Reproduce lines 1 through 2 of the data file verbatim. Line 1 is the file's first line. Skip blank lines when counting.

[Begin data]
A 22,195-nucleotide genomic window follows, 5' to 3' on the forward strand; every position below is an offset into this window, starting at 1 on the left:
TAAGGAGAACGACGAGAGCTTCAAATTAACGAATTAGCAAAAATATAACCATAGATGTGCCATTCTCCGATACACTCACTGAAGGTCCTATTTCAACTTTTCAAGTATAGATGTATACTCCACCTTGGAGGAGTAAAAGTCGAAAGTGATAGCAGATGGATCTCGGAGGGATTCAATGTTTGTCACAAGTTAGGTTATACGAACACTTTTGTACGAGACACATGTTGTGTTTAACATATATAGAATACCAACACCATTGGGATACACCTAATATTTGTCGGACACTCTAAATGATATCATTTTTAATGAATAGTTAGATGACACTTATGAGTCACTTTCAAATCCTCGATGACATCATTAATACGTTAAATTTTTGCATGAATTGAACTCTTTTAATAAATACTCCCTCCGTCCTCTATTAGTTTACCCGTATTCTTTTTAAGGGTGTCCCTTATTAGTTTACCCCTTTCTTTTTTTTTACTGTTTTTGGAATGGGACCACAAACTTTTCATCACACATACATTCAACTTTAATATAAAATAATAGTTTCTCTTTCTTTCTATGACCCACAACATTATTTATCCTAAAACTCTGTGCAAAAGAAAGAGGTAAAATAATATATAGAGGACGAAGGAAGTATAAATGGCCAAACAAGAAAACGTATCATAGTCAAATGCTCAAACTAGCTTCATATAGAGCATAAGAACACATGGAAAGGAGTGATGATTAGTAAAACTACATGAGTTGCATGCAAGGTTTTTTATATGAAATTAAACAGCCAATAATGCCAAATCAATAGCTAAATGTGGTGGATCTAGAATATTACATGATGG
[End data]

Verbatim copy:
A 22,195-nucleotide genomic window follows, 5' to 3' on the forward strand; every position below is an offset into this window, starting at 1 on the left:
TAAGGAGAACGACGAGAGCTTCAAATTAACGAATTAGCAAAAATATAACCATAGATGTGCCATTCTCCGATACACTCACTGAAGGTCCTATTTCAACTTTTCAAGTATAGATGTATACTCCACCTTGGAGGAGTAAAAGTCGAAAGTGATAGCAGATGGATCTCGGAGGGATTCAATGTTTGTCACAAGTTAGGTTATACGAACACTTTTGTACGAGACACATGTTGTGTTTAACATATATAGAATACCAACACCATTGGGATACACCTAATATTTGTCGGACACTCTAAATGATATCATTTTTAATGAATAGTTAGATGACACTTATGAGTCACTTTCAAATCCTCGATGACATCATTAATACGTTAAATTTTTGCATGAATTGAACTCTTTTAATAAATACTCCCTCCGTCCTCTATTAGTTTACCCGTATTCTTTTTAAGGGTGTCCCTTATTAGTTTACCCCTTTCTTTTTTTTTACTGTTTTTGGAATGGGACCACAAACTTTTCATCACACATACATTCAACTTTAATATAAAATAATAGTTTCTCTTTCTTTCTATGACCCACAACATTATTTATCCTAAAACTCTGTGCAAAAGAAAGAGGTAAAATAATATATAGAGGACGAAGGAAGTATAAATGGCCAAACAAGAAAACGTATCATAGTCAAATGCTCAAACTAGCTTCATATAGAGCATAAGAACACATGGAAAGGAGTGATGATTAGTAAAACTACATGAGTTGCATGCAAGGTTTTTTATATGAAATTAAACAGCCAATAATGCCAAATCAATAGCTAAATGTGGTGGATCTAGAATATTACATGATGG